Santorum worries that female soldiers can’t hack it on the front lines because of all the “emotions”

Yesterday, the Pentagon announced plans to allow women into more front-line, combat jobs. The Service Women’s Action Network expressed disappointment that women will still be barred from serving as infantry, armor, and special operations forces, but said that the new rules were a big step in the right direction. As Adam Weinstein writes, “full gender equity in the ranks is no longer a question of ‘if’ but ‘when.'”

But enough of all the forward-thinking nonsense by people who know what they’re talking about! I know you’re all dying to hear what Rick Santorum thinks about all this. Via Politico:

I do have concerns about women in frontline combat. I think that can be a very compromising situation, where people naturally may do things that may not be in the interests of the mission because of other types of emotions that are involved. And I think that’s probably – you know, it already happens, of course, with the camaraderie of men in combat. But I think it would be even more unique if women were in combat. I think that’s probably not in the best interests of men, women or the mission.

Pro tip: If you bring up “emotions” when defending your discriminatory views, it will be an immediate red flag that you are a sexist asshat. (Seriously, the only thing worse might be talking about that weird thing where we bleed every month.) This is particularly true when you are discussing women and men who regularly face extreme mental and physical challenges you could only dream of.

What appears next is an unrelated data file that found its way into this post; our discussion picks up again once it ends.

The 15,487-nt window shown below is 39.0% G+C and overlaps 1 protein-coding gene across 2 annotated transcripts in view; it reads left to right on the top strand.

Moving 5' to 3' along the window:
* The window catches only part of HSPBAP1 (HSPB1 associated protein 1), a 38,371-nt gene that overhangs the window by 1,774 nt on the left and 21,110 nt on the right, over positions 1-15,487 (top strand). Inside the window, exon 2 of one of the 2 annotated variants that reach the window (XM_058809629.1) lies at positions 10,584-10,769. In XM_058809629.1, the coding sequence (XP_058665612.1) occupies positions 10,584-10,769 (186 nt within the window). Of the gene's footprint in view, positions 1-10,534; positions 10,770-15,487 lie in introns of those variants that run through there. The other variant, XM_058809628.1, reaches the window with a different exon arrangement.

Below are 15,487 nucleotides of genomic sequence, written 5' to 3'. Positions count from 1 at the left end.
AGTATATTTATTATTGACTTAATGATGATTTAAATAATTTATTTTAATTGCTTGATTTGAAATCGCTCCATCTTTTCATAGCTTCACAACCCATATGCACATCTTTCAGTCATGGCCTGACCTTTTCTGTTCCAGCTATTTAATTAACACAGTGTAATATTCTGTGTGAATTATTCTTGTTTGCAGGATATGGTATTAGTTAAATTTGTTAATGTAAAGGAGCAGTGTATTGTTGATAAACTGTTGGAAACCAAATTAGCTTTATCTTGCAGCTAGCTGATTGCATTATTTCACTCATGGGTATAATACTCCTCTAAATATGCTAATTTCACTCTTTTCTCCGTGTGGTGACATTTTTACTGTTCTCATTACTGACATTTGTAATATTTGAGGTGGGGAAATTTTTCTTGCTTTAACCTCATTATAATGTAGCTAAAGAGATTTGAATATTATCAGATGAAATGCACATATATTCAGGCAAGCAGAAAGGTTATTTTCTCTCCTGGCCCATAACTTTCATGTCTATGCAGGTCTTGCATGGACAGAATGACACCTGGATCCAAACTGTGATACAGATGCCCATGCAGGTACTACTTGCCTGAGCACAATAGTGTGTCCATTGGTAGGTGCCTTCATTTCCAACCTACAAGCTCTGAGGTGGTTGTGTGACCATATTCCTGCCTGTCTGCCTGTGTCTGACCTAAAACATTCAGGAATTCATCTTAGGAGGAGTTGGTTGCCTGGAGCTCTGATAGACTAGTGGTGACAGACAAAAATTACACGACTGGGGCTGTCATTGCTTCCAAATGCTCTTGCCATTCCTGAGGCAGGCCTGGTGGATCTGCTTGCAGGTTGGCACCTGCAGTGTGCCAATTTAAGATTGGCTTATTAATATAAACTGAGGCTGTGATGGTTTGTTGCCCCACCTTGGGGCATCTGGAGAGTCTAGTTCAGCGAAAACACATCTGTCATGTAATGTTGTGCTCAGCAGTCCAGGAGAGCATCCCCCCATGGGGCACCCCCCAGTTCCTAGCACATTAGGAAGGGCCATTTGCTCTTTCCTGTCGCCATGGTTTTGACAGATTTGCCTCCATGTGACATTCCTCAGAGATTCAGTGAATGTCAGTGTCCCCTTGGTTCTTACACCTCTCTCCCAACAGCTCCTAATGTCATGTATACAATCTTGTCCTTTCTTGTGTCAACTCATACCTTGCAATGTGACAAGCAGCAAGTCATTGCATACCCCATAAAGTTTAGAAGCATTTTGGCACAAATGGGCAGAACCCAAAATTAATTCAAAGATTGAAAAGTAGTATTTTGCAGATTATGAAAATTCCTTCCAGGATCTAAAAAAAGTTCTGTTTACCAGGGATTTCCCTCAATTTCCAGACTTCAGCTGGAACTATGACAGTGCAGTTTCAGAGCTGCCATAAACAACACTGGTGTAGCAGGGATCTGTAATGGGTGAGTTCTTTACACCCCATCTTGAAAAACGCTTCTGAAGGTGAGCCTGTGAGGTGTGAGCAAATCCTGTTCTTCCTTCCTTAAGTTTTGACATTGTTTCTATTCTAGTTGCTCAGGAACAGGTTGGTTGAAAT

Of course, this is entirely unsurprising coming from a guy who seems like he’d be more at home in the 1950s than here in the 21st century with the rest of us. Remember, Santorum misses the golden days when abortions were done by bad doctors in the shadows and states could make using birth control a crime. And the Washington Post points to a 2005 interview in which he defends his view that women should get back in the kitchen and blames “the radical feminists” for “convincing women that professional accomplishments are the key to happiness.”

Atlanta, GA

Maya Dusenbery is an Executive Director in charge of Editorial at Feministing. Maya has previously worked at NARAL Pro-Choice New York and the National Institute for Reproductive Health and was a fellow at Mother Jones magazine. She graduated with a B.A. from Carleton College in 2008. A Minnesota native, she currently lives, writes, edits, and bakes bread in Atlanta, Georgia.

Maya Dusenbery is an Executive Director of Feministing in charge of Editorial.

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